UNRAVELLING THE TRIBAL FARMING OF NICOBAR ISLANDS

by Dr. A.VelmuruganDr. T. P. SwarnamDr. S. Dam RoyDr. S. K. Zamir Ahmed
₹ 400
ISBN Number : 978- 1-63041-904-2

Dr. A.Velmurugan

Senior scientist and Ex- Head i/c, Division of Natural Resource Management ICAR-Central Island Agricultural Research Institute Port Blair- 744101


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Dr. T. P. Swarnam

Senior scientist, Division of Natural Resource Management ICAR-Central Island Agricultural Research Institute Port Blair- 744101


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Dr. S. Dam Roy

Director ICAR-Central Island Agricultural Research Institute Port Blair- 744101


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Dr. S. K. Zamir Ahmed

Head i/c, Social science section ICAR-Central Island Agricultural Research Institute Port Blair- 744101


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Book Overview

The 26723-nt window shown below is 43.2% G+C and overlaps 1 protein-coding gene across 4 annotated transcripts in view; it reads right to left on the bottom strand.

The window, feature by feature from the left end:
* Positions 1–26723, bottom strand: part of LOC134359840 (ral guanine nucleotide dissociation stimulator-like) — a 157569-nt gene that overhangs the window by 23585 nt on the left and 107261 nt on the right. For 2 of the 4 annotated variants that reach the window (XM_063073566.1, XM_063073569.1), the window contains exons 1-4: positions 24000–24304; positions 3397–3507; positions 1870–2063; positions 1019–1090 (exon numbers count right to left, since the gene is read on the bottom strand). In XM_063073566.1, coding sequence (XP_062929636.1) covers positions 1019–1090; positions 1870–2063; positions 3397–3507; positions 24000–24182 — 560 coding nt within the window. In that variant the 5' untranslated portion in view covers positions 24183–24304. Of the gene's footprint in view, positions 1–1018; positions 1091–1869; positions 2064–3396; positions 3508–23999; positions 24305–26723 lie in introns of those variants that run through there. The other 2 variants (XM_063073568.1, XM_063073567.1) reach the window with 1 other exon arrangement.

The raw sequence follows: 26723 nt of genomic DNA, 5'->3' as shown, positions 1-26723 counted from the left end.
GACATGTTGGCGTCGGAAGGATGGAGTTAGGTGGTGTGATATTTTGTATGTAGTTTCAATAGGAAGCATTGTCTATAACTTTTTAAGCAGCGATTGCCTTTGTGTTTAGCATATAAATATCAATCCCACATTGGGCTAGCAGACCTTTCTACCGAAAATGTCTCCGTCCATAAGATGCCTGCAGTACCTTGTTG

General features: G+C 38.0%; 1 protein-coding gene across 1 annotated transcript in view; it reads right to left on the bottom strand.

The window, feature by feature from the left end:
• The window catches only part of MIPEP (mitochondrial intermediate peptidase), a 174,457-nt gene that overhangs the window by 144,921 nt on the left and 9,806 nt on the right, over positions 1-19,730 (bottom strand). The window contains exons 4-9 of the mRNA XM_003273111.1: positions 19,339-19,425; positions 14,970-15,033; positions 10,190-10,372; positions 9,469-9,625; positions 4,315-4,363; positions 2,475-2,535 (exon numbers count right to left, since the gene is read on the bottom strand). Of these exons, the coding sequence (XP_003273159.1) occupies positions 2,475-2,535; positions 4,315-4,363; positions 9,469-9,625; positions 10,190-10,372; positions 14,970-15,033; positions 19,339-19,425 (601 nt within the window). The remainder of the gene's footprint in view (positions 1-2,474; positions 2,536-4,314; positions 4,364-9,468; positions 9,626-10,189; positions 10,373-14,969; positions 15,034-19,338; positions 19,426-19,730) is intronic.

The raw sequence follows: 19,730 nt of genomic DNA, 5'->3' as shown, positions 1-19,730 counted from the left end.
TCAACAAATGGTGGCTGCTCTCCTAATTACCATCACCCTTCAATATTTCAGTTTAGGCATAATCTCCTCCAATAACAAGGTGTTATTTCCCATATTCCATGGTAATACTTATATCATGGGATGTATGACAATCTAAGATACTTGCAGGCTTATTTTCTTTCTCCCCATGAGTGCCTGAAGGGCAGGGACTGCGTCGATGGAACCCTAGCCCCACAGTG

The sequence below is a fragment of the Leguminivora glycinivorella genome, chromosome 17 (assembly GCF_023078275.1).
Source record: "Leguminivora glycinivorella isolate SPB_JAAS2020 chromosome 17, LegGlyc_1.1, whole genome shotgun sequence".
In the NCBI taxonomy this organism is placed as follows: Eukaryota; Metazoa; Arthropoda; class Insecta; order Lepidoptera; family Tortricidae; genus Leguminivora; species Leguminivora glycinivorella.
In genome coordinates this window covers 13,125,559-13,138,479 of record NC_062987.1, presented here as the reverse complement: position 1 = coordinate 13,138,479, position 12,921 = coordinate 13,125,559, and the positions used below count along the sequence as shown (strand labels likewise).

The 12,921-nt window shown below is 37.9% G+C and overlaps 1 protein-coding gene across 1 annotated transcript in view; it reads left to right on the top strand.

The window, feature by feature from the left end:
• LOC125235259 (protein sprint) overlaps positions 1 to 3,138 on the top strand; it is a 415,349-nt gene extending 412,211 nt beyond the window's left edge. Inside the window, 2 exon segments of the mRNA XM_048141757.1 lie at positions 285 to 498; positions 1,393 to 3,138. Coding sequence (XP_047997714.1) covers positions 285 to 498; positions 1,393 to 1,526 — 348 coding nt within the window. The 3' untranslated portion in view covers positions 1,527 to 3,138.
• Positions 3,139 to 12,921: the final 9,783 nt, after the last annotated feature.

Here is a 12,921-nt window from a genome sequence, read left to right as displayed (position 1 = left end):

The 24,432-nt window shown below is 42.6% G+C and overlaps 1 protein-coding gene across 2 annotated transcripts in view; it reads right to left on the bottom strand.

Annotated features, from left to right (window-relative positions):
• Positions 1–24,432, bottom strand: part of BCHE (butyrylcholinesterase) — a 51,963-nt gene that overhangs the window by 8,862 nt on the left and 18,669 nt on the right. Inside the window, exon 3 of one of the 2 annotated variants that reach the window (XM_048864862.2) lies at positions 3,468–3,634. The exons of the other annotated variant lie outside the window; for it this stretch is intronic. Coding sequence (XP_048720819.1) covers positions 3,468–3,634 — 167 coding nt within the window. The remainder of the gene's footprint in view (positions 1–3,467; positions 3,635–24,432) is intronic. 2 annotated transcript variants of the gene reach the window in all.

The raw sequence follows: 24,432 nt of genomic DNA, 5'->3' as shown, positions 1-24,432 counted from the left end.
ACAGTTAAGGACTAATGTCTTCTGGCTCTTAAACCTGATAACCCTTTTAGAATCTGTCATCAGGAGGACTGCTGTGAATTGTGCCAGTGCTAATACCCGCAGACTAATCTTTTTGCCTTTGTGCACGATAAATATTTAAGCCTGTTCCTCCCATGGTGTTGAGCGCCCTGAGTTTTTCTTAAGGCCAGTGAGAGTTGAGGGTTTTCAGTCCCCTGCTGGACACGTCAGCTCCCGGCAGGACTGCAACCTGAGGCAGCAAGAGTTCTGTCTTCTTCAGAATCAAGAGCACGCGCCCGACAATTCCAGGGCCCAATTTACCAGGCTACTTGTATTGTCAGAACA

The beautiful tropical island arc of Nicobar is part of the union territory of Andaman and Nicobar Islands, India. These islands are situated in the south–east of the Bay of Bengal, around1200 km east of main land India between 6° – 10° N latitude and 92° – 94° E longitude, and separated from the Andaman group by 10° channel. A variety of landforms can be seen along the coast and isolated islands laden with lush green tropical vegetation and beaches dotted with coconut trees. The islands of Nicobar are inhabited by two aboriginal tribes of Indo–Mongoloid origin. One of them is Nicobarese who live in twelve inhabited islands with a major concentration in Car Nicobar. The other tribe is Shompen, whose members live in the interior areas of Great Nicobar. The lush evergreen forest, undulating terrain, tall coconut trees behind the scintillating sandy beaches, and coral belt surrounding the island with green water gradually merging with deep blue water characterize these islands from distance. The Nicobar archipelago was not discovered all of sudden rather it was also known to the ancient mariners sailing to Southeast Asia from India, Middle East and Europe. A careful insight into the maritime history of the Indian Ocean would reveal several references to these islands by different mariners in different names. It may be a passerby citation or sometimes detailed description of its location and resources as could be seen from the Chola dynasty inscriptions of South India and Chinese travelers′ remarks. Between the 11th and 12th centuries A.D. some of these islands came under the dominating influence of maritime power of Southern India and as history would repeat itself it again became a part of the mainland India about nine hundred years later (Syamchaudhuri, 1977). Geologically the Nicobar Islands are part of a great island arc created by the collision of the Indo–Australian Plate with Eurasia. The collision lifted the Himalayas and most of the Indonesian islands, and created a long arc of highlands and islands, which includes the Arakan Yoma range of Burma, the Andaman and Nicobar Islands, and the islands off the west coast of Sumatra, including the Banyak Islands and Mentawai Islands. Nicobar Islands are formed on a coralline base with marine sediments. Except for Great Nicobar Island, all other islands in the Nicobar group are relatively smaller in size surrounded by reef.